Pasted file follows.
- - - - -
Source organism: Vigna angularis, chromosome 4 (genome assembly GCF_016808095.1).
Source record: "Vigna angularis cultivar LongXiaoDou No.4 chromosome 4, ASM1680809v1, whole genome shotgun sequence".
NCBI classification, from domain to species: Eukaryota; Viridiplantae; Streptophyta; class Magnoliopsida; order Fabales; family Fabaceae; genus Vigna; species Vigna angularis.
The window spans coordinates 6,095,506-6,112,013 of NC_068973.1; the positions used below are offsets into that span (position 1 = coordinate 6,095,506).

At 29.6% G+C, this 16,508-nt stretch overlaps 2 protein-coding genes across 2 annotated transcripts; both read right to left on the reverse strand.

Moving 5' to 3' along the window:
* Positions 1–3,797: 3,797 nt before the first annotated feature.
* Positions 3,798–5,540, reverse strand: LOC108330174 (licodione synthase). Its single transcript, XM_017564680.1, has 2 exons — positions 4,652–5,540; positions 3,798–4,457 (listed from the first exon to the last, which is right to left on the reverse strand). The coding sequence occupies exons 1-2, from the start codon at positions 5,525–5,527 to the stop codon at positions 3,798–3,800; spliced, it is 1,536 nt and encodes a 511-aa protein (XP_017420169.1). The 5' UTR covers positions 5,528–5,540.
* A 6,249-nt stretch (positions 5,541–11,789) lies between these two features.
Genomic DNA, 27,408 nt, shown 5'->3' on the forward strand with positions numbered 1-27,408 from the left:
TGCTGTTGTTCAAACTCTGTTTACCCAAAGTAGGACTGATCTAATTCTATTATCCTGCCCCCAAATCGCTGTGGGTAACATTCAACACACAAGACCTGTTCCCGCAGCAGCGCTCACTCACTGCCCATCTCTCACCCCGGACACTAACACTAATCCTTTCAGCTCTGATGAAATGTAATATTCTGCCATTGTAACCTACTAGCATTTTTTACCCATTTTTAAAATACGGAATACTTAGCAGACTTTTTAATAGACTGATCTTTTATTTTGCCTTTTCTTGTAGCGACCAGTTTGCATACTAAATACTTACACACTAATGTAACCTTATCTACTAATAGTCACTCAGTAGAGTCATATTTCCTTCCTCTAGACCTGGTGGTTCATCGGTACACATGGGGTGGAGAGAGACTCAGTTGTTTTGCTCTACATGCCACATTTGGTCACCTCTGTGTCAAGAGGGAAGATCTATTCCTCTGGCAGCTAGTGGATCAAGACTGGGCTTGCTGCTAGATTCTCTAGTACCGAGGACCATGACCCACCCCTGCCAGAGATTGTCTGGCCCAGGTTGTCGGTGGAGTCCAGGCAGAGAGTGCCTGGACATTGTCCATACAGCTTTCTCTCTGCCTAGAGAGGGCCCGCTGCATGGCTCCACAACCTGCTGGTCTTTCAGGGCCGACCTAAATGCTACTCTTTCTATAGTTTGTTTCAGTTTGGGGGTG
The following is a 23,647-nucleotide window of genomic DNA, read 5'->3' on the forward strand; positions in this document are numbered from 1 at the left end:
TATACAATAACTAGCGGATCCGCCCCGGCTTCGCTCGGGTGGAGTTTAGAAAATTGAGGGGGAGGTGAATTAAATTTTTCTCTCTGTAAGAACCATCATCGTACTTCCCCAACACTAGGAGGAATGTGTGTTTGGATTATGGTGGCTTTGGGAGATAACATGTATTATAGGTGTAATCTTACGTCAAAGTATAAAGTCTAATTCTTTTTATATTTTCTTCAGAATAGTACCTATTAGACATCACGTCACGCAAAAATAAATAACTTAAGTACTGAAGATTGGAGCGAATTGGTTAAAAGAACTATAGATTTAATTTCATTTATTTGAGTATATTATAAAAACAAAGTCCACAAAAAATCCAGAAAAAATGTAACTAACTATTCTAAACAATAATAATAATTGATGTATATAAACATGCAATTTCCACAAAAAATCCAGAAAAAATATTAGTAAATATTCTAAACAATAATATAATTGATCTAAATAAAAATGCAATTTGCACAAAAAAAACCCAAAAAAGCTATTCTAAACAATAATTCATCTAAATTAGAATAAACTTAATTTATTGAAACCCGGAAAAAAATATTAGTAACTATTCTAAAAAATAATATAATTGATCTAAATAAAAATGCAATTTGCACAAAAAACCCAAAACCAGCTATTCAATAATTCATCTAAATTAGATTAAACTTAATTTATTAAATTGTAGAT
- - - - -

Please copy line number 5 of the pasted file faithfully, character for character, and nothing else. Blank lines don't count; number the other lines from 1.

At 29.6% G+C, this 16,508-nt stretch overlaps 2 protein-coding genes across 2 annotated transcripts; both read right to left on the reverse strand.